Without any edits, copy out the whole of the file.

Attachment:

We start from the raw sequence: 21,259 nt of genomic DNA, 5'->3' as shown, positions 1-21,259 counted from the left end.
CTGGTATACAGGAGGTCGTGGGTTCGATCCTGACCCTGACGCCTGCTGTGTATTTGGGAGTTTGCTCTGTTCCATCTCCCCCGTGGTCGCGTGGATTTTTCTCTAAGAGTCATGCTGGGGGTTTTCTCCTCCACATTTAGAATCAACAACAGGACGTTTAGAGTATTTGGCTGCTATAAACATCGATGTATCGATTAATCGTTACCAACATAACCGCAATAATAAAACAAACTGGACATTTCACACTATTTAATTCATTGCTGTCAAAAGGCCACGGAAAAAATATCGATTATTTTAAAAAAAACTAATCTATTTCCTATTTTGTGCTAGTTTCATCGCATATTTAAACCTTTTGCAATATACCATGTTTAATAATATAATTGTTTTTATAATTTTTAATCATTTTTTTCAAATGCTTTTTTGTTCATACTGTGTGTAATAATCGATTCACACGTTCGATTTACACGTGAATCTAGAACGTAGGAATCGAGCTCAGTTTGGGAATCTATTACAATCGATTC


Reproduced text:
We start from the raw sequence: 21,259 nt of genomic DNA, 5'->3' as shown, positions 1-21,259 counted from the left end.
CTGGTATACAGGAGGTCGTGGGTTCGATCCTGACCCTGACGCCTGCTGTGTATTTGGGAGTTTGCTCTGTTCCATCTCCCCCGTGGTCGCGTGGATTTTTCTCTAAGAGTCATGCTGGGGGTTTTCTCCTCCACATTTAGAATCAACAACAGGACGTTTAGAGTATTTGGCTGCTATAAACATCGATGTATCGATTAATCGTTACCAACATAACCGCAATAATAAAACAAACTGGACATTTCACACTATTTAATTCATTGCTGTCAAAAGGCCACGGAAAAAATATCGATTATTTTAAAAAAAACTAATCTATTTCCTATTTTGTGCTAGTTTCATCGCATATTTAAACCTTTTGCAATATACCATGTTTAATAATATAATTGTTTTTATAATTTTTAATCATTTTTTTCAAATGCTTTTTTGTTCATACTGTGTGTAATAATCGATTCACACGTTCGATTTACACGTGAATCTAGAACGTAGGAATCGAGCTCAGTTTGGGAATCTATTACAATCGATTC